In July, the Institute's Congressional Program hosted its 400th breakfast, with Princeton professor and former State Department Director of Policy Planning Anne-Marie Slaughter discussing how Congress might confront the civil war in Syria. Despite the 8am start time and flurry of activity before August recess, 25 legislators attended and were so engrossed in the discussion that the seminar ran well over its scheduled hour. In an environment like Capitol Hill, where legislators are overbooked for every single 15-minute time slot every day, getting a group of 25 Republicans and Democrats to sit down together to focus on an issue for over an hour was a practically herculean feat.
The gathering might seem unlikely for several other reasons: The inflammatory rhetoric the public associates with Congress hardly seems likely to lead to serious study of a problem like Syria. In the scramble to keep their seats, legislators are packing their days with events directly or indirectly related to raising money to pay the ever-growing price tag of waging a contemporary campaign, leaving them little time to learn about the issues they legislate on. And legislators often seem to spend what time remains trading barbs with their opponents under the watchful eye of special interests and a content-hungry media.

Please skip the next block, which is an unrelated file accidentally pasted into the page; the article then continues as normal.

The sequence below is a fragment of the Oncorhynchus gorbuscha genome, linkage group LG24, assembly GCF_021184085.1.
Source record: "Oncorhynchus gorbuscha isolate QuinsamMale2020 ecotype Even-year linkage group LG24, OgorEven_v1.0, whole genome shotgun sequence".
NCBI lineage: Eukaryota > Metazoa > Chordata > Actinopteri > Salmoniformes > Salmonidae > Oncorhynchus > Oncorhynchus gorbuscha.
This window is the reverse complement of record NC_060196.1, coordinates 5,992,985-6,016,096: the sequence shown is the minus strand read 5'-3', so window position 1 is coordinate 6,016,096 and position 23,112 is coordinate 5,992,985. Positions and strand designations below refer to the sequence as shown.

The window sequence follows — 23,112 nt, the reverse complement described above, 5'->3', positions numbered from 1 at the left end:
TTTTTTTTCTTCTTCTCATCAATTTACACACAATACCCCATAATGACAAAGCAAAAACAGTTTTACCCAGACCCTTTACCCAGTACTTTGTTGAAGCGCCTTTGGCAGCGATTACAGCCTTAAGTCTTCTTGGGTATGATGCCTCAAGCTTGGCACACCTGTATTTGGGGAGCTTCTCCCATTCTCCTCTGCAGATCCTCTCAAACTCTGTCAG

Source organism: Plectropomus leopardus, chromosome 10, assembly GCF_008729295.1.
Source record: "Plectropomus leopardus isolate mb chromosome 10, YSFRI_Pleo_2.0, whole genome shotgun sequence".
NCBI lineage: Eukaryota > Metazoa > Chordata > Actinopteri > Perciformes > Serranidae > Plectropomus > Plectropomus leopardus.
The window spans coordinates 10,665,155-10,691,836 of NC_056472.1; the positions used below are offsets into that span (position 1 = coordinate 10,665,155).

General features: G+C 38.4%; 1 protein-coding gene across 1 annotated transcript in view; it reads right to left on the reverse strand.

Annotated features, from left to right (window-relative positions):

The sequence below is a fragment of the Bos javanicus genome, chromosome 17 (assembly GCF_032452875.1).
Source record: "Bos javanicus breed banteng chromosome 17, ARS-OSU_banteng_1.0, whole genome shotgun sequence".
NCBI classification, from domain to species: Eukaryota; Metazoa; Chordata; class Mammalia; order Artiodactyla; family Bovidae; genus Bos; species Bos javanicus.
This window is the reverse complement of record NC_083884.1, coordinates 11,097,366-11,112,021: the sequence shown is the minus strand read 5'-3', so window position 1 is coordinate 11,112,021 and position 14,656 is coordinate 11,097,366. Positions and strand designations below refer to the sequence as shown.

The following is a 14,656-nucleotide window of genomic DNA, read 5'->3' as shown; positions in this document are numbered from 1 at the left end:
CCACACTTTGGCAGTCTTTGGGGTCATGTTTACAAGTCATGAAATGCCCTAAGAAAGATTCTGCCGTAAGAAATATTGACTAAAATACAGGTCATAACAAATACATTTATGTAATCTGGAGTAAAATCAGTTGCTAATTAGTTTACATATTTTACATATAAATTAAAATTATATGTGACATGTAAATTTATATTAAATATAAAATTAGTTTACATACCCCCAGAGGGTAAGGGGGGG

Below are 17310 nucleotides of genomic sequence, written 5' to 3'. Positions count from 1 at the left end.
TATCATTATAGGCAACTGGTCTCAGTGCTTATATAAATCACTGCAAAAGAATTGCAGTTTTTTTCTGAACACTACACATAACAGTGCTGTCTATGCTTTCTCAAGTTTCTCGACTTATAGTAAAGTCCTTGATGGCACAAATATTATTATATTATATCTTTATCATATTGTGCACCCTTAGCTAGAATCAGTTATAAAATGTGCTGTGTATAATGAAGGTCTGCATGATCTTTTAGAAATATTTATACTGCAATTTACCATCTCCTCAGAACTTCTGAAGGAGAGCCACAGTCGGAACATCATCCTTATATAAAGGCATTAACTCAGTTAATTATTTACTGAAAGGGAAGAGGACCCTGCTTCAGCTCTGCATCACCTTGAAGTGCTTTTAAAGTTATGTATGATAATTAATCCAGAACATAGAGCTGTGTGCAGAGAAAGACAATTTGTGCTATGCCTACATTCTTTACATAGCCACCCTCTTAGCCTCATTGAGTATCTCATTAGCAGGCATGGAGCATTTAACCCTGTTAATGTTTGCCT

It is in this milieu that the Institute's Congressional Program has flourished as an "intellectual spa," as Representative Anna Eshoo (D-CA) called it, for members of the United States Congress. Established in 1983 by former Senator Dick Clark, the program is a non-governmental, non-partisan educational initiative. Its intent is to inform lawmakers on critical public policy issues by holding conferences and seminars in which Republicans and Democrats study these issues under the tutelage of academics and other experts, exploring policy prescriptions free from the constraints of politics. As such, political neutrality is vital to the program—it does not identify with either party, nor does it endorse specific legislation.